Confederate Revolver Le Mat 1856. The LeMat revolver was a .42 or .36 caliber cap & ball black powder revolver invented by Dr. Jean Alexandre LeMat of New Orleans, which featured an unusual secondary 16 gauge smooth-bore barrel capable of firing buckshot. It saw service with the armed forces of the Confederate States of America during the American Civil War of 1861–65.
LeMat Pinfire Revolver One of the favorite pistols of the American Civil War, at least for certain officers like General J.E.B Stuart on the Confederate side, was the LeMat revolver. Capable of firing regular conical or round bullets from nine cylinder chambers, the LeMat also could discharge a load of buckshot from a lower barrel.
Bloodstains and Bullet Holes: Rare Civil War Artifacts by Henry Leutwyler
A Savage revolver, one of 20,000 manufactured during the Civil War with the vast majority used by Union soldiers and a LeMat revolver, developed by Dr. Jean Alexandre LeMat of New Orleans, LA. and used by the Confederates.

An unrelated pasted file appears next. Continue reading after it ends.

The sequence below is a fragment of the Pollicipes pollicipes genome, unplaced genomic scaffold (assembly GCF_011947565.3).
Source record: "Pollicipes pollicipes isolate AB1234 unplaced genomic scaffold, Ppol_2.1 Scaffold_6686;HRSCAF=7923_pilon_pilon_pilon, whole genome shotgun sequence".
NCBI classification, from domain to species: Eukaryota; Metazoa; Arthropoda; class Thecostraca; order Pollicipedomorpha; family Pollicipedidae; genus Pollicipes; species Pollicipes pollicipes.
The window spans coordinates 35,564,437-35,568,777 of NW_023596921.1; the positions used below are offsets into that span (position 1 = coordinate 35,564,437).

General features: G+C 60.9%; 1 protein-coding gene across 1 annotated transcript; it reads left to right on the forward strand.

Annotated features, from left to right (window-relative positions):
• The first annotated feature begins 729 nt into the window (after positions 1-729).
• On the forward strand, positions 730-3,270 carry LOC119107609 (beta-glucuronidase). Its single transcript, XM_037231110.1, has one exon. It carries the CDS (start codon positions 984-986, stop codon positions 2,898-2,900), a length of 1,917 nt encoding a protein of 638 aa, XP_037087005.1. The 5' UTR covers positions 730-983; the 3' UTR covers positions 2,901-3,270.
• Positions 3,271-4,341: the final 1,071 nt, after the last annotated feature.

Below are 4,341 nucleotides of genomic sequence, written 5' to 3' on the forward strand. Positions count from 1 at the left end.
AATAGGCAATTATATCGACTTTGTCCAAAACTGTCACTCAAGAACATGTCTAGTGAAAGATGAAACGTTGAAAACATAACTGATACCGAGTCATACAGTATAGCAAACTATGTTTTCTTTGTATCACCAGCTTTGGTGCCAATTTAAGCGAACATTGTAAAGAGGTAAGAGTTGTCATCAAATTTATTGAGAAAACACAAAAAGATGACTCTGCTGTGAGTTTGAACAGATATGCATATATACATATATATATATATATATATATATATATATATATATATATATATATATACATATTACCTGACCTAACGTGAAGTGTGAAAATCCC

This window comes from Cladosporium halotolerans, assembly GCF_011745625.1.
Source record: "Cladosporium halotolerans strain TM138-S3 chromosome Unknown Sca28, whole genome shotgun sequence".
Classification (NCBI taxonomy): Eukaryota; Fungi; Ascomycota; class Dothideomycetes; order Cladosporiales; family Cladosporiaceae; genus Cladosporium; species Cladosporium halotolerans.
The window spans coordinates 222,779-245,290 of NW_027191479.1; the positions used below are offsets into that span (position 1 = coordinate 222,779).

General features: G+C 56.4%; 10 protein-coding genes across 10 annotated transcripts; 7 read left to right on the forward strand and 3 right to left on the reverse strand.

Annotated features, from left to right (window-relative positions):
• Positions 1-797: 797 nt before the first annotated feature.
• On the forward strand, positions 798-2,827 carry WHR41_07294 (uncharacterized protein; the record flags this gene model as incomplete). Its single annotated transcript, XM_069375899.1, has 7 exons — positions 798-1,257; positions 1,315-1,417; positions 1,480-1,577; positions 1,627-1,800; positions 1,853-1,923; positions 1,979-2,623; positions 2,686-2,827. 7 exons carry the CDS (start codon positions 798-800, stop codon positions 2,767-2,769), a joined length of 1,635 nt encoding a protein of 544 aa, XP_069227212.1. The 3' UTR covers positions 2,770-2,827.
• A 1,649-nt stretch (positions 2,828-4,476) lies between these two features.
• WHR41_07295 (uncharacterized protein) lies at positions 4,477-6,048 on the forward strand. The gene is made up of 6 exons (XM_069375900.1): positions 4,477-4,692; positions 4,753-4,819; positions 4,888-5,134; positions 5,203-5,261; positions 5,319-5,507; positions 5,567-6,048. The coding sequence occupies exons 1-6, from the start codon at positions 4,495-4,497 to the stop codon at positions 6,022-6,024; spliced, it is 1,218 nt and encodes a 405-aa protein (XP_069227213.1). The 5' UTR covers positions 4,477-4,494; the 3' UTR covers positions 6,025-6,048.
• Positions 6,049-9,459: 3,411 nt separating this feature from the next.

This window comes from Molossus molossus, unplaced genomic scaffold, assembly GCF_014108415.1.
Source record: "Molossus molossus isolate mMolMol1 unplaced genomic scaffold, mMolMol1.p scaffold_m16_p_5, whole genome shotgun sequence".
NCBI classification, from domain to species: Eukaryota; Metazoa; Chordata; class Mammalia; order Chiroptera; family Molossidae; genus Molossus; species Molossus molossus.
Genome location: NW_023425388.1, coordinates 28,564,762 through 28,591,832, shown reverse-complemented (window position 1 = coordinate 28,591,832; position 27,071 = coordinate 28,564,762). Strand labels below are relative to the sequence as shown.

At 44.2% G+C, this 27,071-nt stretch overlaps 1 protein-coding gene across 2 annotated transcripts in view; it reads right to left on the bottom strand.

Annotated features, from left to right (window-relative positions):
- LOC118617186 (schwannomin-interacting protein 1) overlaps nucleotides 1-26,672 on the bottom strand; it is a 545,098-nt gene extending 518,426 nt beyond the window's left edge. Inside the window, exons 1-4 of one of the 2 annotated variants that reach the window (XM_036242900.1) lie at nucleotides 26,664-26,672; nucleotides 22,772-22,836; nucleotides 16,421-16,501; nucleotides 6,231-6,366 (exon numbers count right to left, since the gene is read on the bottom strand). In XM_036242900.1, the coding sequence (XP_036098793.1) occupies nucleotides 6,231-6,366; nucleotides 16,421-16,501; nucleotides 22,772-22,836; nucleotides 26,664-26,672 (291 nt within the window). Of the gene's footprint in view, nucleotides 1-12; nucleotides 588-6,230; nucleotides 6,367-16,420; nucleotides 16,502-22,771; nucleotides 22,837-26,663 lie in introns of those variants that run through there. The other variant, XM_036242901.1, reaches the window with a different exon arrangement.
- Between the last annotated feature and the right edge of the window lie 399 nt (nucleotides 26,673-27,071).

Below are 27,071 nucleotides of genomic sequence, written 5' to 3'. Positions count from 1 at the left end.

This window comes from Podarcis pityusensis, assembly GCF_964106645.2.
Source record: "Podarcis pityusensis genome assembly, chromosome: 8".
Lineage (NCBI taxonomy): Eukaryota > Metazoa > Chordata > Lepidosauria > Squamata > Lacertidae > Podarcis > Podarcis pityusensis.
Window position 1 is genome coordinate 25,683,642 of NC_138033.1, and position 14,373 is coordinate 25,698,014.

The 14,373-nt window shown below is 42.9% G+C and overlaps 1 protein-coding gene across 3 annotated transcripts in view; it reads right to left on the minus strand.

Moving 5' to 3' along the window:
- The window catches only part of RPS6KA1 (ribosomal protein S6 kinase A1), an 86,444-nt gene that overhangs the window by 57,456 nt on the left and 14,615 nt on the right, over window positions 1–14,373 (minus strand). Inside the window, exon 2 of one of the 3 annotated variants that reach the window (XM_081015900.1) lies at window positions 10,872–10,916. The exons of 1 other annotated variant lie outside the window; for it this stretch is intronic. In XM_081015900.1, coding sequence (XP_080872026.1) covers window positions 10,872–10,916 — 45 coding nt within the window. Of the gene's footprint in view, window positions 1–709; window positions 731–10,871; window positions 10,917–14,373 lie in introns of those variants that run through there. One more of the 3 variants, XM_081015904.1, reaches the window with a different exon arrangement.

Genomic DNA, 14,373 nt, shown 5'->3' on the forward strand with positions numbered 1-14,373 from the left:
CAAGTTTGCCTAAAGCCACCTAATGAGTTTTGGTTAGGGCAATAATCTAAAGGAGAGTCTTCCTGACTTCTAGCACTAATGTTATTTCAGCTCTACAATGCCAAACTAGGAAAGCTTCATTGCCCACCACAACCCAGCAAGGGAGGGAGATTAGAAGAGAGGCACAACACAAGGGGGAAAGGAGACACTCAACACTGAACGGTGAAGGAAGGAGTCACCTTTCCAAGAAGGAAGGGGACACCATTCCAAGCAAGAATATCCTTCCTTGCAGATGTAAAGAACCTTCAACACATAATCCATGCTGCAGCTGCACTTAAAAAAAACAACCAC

Civil War Artifacts by Henry Leutwyler | LightBox | TIME.com
Civil War pinfire pistol from Gettysburg Battlefield. Invented in 1828 by a Frenchman by the name of Casimir Lefaucheux, it was one of the earliest practical designs of a metallic cartridge. The pinfire history is closely associated with the development of the breech-loader which replaced older muzzle loading weapons.
LEMAT “THE GRAPESHOT PISTOL”: Although invented in America, these pistols were manufactured in Liege, Belgium, as well as in Paris and London. The LeMat design offered enhanced firepower that was especially effective in close combat situations. In addition to a rifled upper barrel, these single-action percussion revolvers were also fitted with a separately-fired smoothbore lower barrel that contained a buckshot load.